Of those accepted, 28,240 will be studying in Scotland – an increase from 27,880 in 2019.
Students across Scotland are getting their qualification results this morning, with many seeing their place at university confirmed by UCAS. For those without a place or not holding an offer but still keen to start an undergraduate course, UCAS’ new personalised Clearing Plus service is helping match them to the right course.
Currently, 23.9% per cent of all 18 year olds in Scotland are due to enter higher education this year (12,700 students), up 0.6 percentage points, and a new record for SQA results day.
The number of 18 year olds from Scotland’s most deprived areas with a confirmed place has risen to a new high of 1,300 – meaning 11.9% of all young people belonging to this group have been accepted into university or college, and the gap to students from the least deprived areas has narrowed to its lowest ever point (a ratio of 3.29). The number of students (of all ages) accepted from the most deprived areas has also reached a new high of 4,360, with the gap to those accepted from the least deprived areas also reducing to the smallest ever ratio of 1.89.
The number of Scottish students accepted on nursing courses in Scotland has increased by 11.6%, to reach a record 3,040.
The number of students accepted into Scottish universities from outside the EU has increased to a record 2,360, while the number of EU students accepted has fallen by 15% to 2,670 – although more students from the EU are still holding an offer that is yet to be confirmed than last year.
Acceptance numbers will rise in the coming days and weeks as more students’ places are confirmed, particularly those studying qualifications where results are not published today.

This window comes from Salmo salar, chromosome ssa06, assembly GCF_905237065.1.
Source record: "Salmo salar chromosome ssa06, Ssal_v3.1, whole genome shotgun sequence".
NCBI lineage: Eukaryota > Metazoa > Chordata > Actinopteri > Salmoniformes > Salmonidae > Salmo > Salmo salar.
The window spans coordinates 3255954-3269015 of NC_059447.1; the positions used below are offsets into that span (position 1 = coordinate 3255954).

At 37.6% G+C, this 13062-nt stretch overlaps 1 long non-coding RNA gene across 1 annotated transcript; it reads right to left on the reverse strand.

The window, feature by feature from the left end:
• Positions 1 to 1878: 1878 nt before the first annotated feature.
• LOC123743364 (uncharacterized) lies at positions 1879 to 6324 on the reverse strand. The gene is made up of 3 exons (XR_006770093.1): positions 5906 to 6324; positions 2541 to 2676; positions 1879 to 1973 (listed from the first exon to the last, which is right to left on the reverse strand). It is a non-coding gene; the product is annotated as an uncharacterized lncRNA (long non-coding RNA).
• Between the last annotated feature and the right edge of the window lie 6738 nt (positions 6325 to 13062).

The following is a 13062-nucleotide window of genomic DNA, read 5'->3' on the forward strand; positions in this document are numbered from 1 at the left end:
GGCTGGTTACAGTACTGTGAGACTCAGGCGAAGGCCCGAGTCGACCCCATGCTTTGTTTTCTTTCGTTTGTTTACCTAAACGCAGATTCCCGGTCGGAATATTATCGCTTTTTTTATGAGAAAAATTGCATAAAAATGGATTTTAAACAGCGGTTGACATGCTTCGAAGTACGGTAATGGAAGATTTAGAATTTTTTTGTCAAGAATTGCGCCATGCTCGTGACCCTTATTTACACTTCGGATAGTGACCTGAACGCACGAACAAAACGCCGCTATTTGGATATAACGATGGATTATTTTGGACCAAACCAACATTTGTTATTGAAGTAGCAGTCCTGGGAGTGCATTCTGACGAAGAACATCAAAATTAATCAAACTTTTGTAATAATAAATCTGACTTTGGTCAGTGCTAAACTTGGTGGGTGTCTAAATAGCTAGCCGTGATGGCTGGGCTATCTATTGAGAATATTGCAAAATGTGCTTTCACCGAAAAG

All of today’s statistics can be found in our interactive dashboard, allowing users to visualise and tailor the reporting to their own specification.
Applicants can now sign in to Track to see if they have been accepted. Anyone can look for a place in Clearing on the UCAS website, with 28,000 courses available for Scottish students.
Last year, a record 1,950 people from Scotland were accepted through Clearing, with 575 of those applying after 30 June and submitting their application directly into Clearing (also a record).
Clare Marchant, UCAS’ Chief Executive, said: ‘Congratulations to students across Scotland receiving their results today. The increase in people with a confirmed place, especially the record number from Scotland’s most deprived areas and those choosing to study nursing, should be particularly celebrated, with their achievements providing their passport into higher education.
‘Universities and colleges are ready to support students in making the transition into higher education during this, the most challenging of years, with appropriate plans in place to start teaching in earnest, and student safety their paramount consideration.
‘For anyone without a place, Clearing Plus is giving each student a personalised list of courses with vacancies, that they can easily send an expression of interest to. Every course with places available is also listed on ucas.com.’
The Skills Development Scotland Exam Results Helpline offers free, independent careers advice for students whose results weren’t what they expected (whether higher or lower). Professional advisers are ready to take calls now, offering independent guidance about all options. Students can call the Exam Results Helpline on 0808 100 8000.
UCAS Press Office
01242 545 469
Notes for editors
UCAS, the Universities and Colleges Admissions Service, is an independent charity, and the UK's shared admissions service for higher education. We manage almost three million applications, from around 700,000 people each year, for full-time undergraduate courses at over 380 universities and colleges across the UK.
In Scotland, there is a substantial section of higher education that is not included in UCAS' figures. This is mostly full-time higher education provided in further education colleges, which represents around one third of young full-time undergraduate study in Scotland – this proportion varies by geography and background within Scotland. Accordingly, figures on applications and application rates in Scotland reflect only those applying for full-time undergraduate study through UCAS.
There has been a 1.3% decrease in the overall population of 18 year olds in Scotland in the 2020 cycle, compared to the 2019 cycle.